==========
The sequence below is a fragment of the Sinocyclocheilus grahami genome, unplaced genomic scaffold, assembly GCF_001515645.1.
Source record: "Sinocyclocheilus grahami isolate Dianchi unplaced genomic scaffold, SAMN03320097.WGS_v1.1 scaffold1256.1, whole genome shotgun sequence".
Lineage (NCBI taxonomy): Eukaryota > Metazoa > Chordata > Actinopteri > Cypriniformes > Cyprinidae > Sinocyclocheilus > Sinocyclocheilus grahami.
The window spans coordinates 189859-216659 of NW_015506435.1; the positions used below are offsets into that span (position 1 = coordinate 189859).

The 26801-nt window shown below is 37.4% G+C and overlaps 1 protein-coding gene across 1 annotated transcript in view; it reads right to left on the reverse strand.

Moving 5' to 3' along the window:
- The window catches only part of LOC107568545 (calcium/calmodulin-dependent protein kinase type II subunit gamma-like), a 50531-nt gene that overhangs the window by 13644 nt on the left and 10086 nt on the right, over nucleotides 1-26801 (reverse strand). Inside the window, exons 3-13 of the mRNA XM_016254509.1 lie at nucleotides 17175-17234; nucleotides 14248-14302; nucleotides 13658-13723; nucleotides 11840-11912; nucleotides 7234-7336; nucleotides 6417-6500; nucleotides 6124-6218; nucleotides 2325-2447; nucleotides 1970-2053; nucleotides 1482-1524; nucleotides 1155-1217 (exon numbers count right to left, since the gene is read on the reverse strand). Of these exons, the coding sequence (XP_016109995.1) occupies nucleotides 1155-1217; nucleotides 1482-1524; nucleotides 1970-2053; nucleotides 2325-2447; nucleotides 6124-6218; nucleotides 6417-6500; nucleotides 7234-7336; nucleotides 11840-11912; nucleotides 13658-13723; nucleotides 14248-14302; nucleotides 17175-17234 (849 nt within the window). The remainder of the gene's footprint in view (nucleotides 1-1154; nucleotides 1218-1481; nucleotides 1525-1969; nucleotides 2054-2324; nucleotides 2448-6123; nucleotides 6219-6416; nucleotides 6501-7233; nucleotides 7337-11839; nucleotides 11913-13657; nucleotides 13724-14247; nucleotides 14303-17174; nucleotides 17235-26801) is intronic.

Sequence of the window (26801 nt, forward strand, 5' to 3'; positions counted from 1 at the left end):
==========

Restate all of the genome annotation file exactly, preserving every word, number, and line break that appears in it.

The sequence below is a fragment of the Sinocyclocheilus grahami genome, unplaced genomic scaffold, assembly GCF_001515645.1.
Source record: "Sinocyclocheilus grahami isolate Dianchi unplaced genomic scaffold, SAMN03320097.WGS_v1.1 scaffold1256.1, whole genome shotgun sequence".
Lineage (NCBI taxonomy): Eukaryota > Metazoa > Chordata > Actinopteri > Cypriniformes > Cyprinidae > Sinocyclocheilus > Sinocyclocheilus grahami.
The window spans coordinates 189859-216659 of NW_015506435.1; the positions used below are offsets into that span (position 1 = coordinate 189859).

The 26801-nt window shown below is 37.4% G+C and overlaps 1 protein-coding gene across 1 annotated transcript in view; it reads right to left on the reverse strand.

Moving 5' to 3' along the window:
- The window catches only part of LOC107568545 (calcium/calmodulin-dependent protein kinase type II subunit gamma-like), a 50531-nt gene that overhangs the window by 13644 nt on the left and 10086 nt on the right, over nucleotides 1-26801 (reverse strand). Inside the window, exons 3-13 of the mRNA XM_016254509.1 lie at nucleotides 17175-17234; nucleotides 14248-14302; nucleotides 13658-13723; nucleotides 11840-11912; nucleotides 7234-7336; nucleotides 6417-6500; nucleotides 6124-6218; nucleotides 2325-2447; nucleotides 1970-2053; nucleotides 1482-1524; nucleotides 1155-1217 (exon numbers count right to left, since the gene is read on the reverse strand). Of these exons, the coding sequence (XP_016109995.1) occupies nucleotides 1155-1217; nucleotides 1482-1524; nucleotides 1970-2053; nucleotides 2325-2447; nucleotides 6124-6218; nucleotides 6417-6500; nucleotides 7234-7336; nucleotides 11840-11912; nucleotides 13658-13723; nucleotides 14248-14302; nucleotides 17175-17234 (849 nt within the window). The remainder of the gene's footprint in view (nucleotides 1-1154; nucleotides 1218-1481; nucleotides 1525-1969; nucleotides 2054-2324; nucleotides 2448-6123; nucleotides 6219-6416; nucleotides 6501-7233; nucleotides 7337-11839; nucleotides 11913-13657; nucleotides 13724-14247; nucleotides 14303-17174; nucleotides 17235-26801) is intronic.

Sequence of the window (26801 nt, forward strand, 5' to 3'; positions counted from 1 at the left end):